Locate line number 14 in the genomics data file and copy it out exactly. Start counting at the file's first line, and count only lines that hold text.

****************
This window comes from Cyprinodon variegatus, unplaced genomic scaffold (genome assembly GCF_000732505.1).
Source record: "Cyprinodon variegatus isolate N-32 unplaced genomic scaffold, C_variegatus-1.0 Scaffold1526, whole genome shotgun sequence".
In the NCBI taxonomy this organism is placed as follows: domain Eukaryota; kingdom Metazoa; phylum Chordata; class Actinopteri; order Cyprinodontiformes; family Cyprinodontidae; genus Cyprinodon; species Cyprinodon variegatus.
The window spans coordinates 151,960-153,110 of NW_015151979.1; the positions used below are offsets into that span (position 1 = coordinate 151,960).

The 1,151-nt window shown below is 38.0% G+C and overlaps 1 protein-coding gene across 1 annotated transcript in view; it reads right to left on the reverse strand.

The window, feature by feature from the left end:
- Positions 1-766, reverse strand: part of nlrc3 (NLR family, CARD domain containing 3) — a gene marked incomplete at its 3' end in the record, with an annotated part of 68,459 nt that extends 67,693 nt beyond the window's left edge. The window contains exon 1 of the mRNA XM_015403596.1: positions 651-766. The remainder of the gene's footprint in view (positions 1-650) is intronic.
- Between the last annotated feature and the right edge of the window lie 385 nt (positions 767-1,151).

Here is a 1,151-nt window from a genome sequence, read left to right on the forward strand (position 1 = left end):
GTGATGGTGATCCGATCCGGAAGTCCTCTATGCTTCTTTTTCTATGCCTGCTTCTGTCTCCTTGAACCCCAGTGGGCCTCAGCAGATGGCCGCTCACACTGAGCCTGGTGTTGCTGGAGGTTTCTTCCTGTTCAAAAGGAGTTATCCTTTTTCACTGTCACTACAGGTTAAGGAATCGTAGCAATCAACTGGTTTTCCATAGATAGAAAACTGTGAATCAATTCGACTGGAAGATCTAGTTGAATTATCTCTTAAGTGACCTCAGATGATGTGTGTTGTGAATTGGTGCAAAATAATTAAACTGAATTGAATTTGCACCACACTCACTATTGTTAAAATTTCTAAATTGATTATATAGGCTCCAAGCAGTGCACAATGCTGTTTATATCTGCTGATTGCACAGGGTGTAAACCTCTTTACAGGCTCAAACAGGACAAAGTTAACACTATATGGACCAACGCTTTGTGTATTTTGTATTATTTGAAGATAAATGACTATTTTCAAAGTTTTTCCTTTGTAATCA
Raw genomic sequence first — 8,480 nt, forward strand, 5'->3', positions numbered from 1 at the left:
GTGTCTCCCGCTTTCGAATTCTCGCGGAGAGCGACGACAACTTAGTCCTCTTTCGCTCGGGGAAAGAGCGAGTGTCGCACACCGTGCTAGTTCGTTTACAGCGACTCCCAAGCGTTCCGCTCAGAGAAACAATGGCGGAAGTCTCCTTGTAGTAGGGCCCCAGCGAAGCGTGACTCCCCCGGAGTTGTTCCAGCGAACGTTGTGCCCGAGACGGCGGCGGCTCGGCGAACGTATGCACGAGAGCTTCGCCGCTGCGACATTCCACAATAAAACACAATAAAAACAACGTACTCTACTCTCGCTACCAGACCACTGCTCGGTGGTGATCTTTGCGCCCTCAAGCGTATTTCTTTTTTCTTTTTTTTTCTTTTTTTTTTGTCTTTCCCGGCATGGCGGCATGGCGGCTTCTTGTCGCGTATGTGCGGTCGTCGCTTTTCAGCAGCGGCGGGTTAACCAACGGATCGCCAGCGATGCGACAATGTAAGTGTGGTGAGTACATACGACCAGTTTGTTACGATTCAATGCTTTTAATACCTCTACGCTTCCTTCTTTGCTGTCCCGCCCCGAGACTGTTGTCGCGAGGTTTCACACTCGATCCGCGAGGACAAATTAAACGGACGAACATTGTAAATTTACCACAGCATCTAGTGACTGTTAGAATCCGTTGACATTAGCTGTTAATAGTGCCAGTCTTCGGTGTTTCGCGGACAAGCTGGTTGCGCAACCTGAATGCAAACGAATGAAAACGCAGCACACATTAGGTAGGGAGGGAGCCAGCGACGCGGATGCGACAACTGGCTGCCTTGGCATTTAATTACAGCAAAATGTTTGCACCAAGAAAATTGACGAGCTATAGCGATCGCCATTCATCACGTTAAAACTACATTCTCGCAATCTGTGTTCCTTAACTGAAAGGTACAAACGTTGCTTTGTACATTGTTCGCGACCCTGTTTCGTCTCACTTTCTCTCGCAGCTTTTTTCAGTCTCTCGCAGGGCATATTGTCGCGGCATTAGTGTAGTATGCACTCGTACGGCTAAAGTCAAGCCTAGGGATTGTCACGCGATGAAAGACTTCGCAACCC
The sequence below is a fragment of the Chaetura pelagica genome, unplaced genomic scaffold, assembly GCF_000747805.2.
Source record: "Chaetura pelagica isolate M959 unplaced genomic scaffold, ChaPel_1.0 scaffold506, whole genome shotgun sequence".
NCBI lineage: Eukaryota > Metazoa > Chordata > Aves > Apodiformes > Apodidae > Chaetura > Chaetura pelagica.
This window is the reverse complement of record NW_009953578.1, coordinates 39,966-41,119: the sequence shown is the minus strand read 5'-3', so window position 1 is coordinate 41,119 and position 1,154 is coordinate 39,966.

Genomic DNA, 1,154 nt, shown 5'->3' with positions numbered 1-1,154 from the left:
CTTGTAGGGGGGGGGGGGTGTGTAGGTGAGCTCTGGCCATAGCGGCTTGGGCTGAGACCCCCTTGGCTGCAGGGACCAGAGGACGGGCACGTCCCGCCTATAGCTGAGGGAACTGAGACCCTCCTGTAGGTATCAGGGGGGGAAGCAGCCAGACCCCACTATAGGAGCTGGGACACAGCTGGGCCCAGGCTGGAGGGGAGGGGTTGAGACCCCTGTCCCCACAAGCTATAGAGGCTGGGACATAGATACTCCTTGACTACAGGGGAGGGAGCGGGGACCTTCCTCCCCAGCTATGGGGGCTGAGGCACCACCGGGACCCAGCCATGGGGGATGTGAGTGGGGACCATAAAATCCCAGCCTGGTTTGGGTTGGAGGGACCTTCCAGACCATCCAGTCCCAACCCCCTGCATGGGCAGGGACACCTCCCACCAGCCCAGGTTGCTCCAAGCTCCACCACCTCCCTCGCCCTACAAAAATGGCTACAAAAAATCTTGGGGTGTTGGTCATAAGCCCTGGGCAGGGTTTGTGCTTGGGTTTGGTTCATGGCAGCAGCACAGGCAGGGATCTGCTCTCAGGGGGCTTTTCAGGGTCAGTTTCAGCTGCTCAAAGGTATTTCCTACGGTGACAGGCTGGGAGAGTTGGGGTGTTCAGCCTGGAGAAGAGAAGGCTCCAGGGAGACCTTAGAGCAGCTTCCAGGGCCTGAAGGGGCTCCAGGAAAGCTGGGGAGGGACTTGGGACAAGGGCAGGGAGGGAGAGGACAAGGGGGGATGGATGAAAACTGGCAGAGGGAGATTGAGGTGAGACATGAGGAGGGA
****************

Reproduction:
Source record: "Chaetura pelagica isolate M959 unplaced genomic scaffold, ChaPel_1.0 scaffold506, whole genome shotgun sequence".